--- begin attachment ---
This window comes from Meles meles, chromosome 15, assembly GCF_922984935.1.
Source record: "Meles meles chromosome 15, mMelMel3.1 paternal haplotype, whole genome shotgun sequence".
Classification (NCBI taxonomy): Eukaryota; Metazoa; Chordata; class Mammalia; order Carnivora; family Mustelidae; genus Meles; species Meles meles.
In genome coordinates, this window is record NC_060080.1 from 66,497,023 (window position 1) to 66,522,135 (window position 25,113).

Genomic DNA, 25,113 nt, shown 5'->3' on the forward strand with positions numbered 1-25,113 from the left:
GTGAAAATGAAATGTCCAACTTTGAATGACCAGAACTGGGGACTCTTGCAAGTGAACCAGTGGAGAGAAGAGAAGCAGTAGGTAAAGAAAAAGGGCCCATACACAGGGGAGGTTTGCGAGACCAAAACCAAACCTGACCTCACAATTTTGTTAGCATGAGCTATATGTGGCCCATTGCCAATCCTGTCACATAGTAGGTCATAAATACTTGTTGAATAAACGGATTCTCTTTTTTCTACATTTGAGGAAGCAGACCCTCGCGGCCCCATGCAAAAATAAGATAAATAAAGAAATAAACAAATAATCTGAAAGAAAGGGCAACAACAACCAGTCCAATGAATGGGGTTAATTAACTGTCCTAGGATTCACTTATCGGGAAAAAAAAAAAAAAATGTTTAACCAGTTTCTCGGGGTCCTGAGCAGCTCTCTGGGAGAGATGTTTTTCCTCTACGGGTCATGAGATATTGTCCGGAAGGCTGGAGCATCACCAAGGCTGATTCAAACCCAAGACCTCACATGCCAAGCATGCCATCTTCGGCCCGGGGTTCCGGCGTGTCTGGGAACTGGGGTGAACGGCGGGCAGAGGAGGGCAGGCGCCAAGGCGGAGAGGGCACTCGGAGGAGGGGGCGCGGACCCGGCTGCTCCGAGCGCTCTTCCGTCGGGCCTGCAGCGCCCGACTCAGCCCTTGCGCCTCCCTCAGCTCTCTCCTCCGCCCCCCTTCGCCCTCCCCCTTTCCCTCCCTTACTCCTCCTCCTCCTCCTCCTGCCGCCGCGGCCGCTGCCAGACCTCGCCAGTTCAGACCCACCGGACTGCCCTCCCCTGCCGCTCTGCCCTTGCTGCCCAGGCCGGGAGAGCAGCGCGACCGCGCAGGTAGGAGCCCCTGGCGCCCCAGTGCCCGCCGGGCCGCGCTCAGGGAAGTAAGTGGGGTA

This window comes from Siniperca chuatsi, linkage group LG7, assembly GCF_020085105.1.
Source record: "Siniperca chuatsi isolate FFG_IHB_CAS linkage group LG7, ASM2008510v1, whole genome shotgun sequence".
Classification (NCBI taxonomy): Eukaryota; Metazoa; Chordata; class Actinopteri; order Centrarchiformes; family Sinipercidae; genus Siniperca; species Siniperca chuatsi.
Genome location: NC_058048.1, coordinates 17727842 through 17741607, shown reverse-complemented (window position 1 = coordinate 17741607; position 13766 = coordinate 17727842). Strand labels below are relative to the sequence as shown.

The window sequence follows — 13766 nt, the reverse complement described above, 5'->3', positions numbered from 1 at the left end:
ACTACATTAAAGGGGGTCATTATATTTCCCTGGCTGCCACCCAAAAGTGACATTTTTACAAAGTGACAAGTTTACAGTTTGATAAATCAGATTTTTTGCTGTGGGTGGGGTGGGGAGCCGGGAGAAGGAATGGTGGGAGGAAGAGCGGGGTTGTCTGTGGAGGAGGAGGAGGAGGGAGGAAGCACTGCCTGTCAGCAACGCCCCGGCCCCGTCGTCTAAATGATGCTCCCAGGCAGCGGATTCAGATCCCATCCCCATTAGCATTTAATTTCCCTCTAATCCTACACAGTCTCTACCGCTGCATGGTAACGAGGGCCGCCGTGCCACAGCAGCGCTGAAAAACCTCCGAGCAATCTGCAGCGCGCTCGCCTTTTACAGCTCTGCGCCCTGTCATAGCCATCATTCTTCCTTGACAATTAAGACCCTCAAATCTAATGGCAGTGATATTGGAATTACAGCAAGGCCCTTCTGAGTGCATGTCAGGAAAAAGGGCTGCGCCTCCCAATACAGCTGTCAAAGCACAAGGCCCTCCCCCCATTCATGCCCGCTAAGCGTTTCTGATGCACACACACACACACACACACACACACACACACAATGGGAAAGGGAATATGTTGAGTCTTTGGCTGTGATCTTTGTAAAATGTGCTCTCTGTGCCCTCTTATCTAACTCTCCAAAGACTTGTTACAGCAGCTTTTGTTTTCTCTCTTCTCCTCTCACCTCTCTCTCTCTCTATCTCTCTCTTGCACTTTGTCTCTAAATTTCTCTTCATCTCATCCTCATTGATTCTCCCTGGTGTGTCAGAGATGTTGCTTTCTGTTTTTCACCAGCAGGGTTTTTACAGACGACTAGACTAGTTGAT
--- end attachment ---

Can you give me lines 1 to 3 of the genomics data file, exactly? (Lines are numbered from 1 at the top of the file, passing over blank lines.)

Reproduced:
This window comes from Meles meles, chromosome 15, assembly GCF_922984935.1.
Source record: "Meles meles chromosome 15, mMelMel3.1 paternal haplotype, whole genome shotgun sequence".
Classification (NCBI taxonomy): Eukaryota; Metazoa; Chordata; class Mammalia; order Carnivora; family Mustelidae; genus Meles; species Meles meles.